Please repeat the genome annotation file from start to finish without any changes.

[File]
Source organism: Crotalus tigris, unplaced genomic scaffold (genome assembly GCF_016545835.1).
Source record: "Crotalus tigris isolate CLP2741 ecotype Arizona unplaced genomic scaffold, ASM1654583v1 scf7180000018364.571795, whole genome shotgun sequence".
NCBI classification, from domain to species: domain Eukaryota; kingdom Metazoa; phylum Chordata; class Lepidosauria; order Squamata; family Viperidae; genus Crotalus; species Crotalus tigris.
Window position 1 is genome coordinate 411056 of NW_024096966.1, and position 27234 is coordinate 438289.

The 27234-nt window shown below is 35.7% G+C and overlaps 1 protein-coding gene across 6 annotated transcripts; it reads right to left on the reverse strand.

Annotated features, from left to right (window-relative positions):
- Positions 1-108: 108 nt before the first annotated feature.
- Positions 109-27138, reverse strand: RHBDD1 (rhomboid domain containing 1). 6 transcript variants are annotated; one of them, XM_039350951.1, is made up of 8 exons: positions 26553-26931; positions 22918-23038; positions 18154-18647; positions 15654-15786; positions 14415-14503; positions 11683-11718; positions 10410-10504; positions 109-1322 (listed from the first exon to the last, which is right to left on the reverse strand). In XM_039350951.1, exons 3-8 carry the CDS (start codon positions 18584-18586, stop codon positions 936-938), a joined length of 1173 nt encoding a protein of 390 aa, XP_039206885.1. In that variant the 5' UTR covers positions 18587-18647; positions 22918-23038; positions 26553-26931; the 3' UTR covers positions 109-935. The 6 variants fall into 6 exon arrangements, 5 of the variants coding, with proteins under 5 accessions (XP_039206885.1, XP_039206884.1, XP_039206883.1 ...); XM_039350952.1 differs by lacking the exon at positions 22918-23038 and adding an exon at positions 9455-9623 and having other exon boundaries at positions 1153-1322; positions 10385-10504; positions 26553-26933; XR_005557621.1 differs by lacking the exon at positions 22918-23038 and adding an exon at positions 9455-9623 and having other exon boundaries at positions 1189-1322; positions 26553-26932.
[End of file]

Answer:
Source organism: Crotalus tigris, unplaced genomic scaffold (genome assembly GCF_016545835.1).
Source record: "Crotalus tigris isolate CLP2741 ecotype Arizona unplaced genomic scaffold, ASM1654583v1 scf7180000018364.571795, whole genome shotgun sequence".
NCBI classification, from domain to species: domain Eukaryota; kingdom Metazoa; phylum Chordata; class Lepidosauria; order Squamata; family Viperidae; genus Crotalus; species Crotalus tigris.
Window position 1 is genome coordinate 411056 of NW_024096966.1, and position 27234 is coordinate 438289.

The 27234-nt window shown below is 35.7% G+C and overlaps 1 protein-coding gene across 6 annotated transcripts; it reads right to left on the reverse strand.

Annotated features, from left to right (window-relative positions):
- Positions 1-108: 108 nt before the first annotated feature.
- Positions 109-27138, reverse strand: RHBDD1 (rhomboid domain containing 1). 6 transcript variants are annotated; one of them, XM_039350951.1, is made up of 8 exons: positions 26553-26931; positions 22918-23038; positions 18154-18647; positions 15654-15786; positions 14415-14503; positions 11683-11718; positions 10410-10504; positions 109-1322 (listed from the first exon to the last, which is right to left on the reverse strand). In XM_039350951.1, exons 3-8 carry the CDS (start codon positions 18584-18586, stop codon positions 936-938), a joined length of 1173 nt encoding a protein of 390 aa, XP_039206885.1. In that variant the 5' UTR covers positions 18587-18647; positions 22918-23038; positions 26553-26931; the 3' UTR covers positions 109-935. The 6 variants fall into 6 exon arrangements, 5 of the variants coding, with proteins under 5 accessions (XP_039206885.1, XP_039206884.1, XP_039206883.1 ...); XM_039350952.1 differs by lacking the exon at positions 22918-23038 and adding an exon at positions 9455-9623 and having other exon boundaries at positions 1153-1322; positions 10385-10504; positions 26553-26933; XR_005557621.1 differs by lacking the exon at positions 22918-23038 and adding an exon at positions 9455-9623 and having other exon boundaries at positions 1189-1322; positions 26553-26932.